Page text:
Archive for July, 2017

Predictors of anemia in women of reproductive age: Biomarkers Reflecting Inflammation and Nutritional Determinants of Anemia (BRINDA) project

Wirth JP, Woodruff BA, Engle-Stone R, Namaste SML, Temple V, Petry N, Macdonald B, Suchdev PS, Rohner F, Aaron GJ

June 2017 – American Journal of Clinical Nutrition

Anemia in women of reproductive age (WRA) (age range: 15–49 y) is a global public health problem, and reducing anemia in women by 50% by 2025 is a goal of the World Health Assembly. Using cross-sectional, nationally representative data from 10 surveys (n = 27,018) from the Biomarkers Reflecting Inflammation and Nutritional Determinants of Anemia (BRINDA), we examined the associations between anemia and proximal risk factors (e.g., iron and vitamin A deficiencies, inflammation, malaria, and body mass index) and distal risk factors (e.g., education status, household sanitation and hygiene, and urban or rural residence). Analyses were conducted separately and pooled by category of infection burden. Multivariate logistic regression models were constructed for each infection-burden category to identify independent determinants of anemia (hemoglobin concertation <120 g/L). Iron deficiency was consistently associated with anemia in multivariate models, but the proportion of anemic women who were iron deficient was considerably lower in the high-infection group (35%) than in the moderate- and lowinfection groups (65% and 71%, respectively). In the multivariate analysis, inflammation, vitamin A insufficiency, socioeconomic status, and age were also significantly associated with anemia, but malaria and vitamin B-12 and folate deficiencies were not. Anemia-reduction programs for WRA can be improved by considering the underlying infection burden of the population and by assessing the overlap of micronutrient deficiencies and anemia.

Predictors of anemia in preschool children: Biomarkers Reflecting Inflammation and Nutritional Determinants of Anemia (BRINDA) project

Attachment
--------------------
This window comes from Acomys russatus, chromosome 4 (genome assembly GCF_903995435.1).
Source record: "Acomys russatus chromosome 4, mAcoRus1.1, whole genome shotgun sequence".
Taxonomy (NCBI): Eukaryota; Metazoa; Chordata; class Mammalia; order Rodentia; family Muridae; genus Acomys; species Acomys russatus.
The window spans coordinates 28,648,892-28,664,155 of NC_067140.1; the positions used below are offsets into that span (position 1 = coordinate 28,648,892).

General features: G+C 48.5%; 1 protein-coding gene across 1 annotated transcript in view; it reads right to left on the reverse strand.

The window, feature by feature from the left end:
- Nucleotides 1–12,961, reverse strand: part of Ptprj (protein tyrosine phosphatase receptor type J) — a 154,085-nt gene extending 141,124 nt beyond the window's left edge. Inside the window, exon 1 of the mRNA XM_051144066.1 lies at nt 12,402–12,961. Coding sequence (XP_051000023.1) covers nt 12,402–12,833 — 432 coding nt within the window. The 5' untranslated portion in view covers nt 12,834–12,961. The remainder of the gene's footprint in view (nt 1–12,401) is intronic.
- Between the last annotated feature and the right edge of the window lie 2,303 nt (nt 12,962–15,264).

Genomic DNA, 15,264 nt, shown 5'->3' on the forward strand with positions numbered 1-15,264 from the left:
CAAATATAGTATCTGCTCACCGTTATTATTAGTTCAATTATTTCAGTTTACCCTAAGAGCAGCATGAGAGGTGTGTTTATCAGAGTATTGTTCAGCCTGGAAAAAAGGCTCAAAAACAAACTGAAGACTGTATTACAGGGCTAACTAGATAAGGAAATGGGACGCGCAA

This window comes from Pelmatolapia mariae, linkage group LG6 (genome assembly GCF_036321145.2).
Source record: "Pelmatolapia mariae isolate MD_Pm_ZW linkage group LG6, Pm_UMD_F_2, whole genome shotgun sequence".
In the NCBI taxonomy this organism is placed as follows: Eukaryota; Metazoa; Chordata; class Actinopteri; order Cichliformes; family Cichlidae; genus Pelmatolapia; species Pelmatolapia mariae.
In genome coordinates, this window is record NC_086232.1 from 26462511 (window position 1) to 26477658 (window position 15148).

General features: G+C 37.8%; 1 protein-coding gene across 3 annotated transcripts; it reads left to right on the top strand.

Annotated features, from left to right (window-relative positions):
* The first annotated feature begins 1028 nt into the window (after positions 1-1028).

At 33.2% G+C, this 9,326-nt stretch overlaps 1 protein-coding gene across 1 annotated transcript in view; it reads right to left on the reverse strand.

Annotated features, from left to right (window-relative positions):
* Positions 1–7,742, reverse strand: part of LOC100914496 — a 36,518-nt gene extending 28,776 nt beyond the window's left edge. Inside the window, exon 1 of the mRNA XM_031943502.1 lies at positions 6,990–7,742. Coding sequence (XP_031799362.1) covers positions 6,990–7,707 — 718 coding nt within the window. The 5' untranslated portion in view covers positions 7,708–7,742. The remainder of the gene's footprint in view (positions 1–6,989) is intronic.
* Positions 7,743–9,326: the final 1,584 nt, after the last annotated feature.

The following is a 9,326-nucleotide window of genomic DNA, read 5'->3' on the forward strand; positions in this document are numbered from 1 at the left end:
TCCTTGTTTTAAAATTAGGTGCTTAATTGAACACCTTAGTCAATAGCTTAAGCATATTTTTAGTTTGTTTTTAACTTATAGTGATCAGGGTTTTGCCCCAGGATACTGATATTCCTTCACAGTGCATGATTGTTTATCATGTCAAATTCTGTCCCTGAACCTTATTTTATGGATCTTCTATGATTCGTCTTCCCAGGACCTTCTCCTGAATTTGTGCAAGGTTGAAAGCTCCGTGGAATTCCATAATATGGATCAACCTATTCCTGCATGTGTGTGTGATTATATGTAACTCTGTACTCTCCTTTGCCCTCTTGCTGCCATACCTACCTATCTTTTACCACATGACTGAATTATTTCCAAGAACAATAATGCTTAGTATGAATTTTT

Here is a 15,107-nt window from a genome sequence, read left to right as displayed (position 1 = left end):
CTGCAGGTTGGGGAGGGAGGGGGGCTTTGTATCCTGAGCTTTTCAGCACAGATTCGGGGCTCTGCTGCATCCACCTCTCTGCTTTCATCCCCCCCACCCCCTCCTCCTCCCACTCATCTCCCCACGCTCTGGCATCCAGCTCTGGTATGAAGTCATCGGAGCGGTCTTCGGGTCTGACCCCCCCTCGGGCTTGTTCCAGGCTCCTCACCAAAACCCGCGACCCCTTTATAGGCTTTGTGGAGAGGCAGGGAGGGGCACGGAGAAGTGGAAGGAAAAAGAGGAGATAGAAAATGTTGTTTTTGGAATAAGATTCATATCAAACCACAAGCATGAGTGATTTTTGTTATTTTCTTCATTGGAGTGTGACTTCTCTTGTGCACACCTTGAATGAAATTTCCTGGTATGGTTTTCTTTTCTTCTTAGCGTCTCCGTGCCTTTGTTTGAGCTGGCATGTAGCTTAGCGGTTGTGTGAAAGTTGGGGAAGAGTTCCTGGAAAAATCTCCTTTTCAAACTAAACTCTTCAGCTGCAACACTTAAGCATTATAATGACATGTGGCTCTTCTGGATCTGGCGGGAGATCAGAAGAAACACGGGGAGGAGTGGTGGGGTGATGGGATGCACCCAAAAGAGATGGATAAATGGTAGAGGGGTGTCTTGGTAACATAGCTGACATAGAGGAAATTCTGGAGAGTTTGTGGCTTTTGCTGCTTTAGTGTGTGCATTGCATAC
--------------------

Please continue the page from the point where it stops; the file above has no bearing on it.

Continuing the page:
Engle-Stone R, Aaron GJ, Huang J, Wirth JP, Namaste SML, Williams AM, Peerson JM, Rohner F, Varadhan R, Addo OY, Temple V, Rayco-Solon P, Macdonald B, Suchdev PS

June 2017 – American Journal of Clinical Nutrition

Due to a lack of information on the etiology of anemia, we evaluated predictors of anemia in preschool children (PSC) (age range: 6–59 mo) by country and infection-burden category. Cross-sectional data from 16 surveys (n = 29,293) from the Biomarkers Reflecting Inflammation and Nutritional Determinants of Anemia (BRINDA) project were analyzed separately and pooled by category of infection burden. We assessed relations between anemia (hemoglobin concentration <110 g/L) and severe anemia (hemoglobin concentration <70 g/L) and individual-level (age, anthropometric measures, micronutrient deficiencies, malaria, and inflammation) and household-level predictors; we also examined the proportion of anemia with concomitant iron deficiency (defined as an inflammation-adjusted ferritin concentration <12 μg/L). In multivariable pooled models, child age, iron deficiency, and stunting independently predicted anemia and severe anemia. Inflammation was generally associated with anemia in the high- and very high–infection groups but not in the low- and medium-infection groups. In PSC with anemia, 50%, 30%, 55%, and 58% of children had concomitant iron deficiency in low-, medium-, high-, and very high–infection categories, respectively. Results suggest anemia-control programs should address both iron deficiency and infections. The relative importance of factors that are associated with anemia varies by setting, and thus, country-specific data are needed to guide programs.

'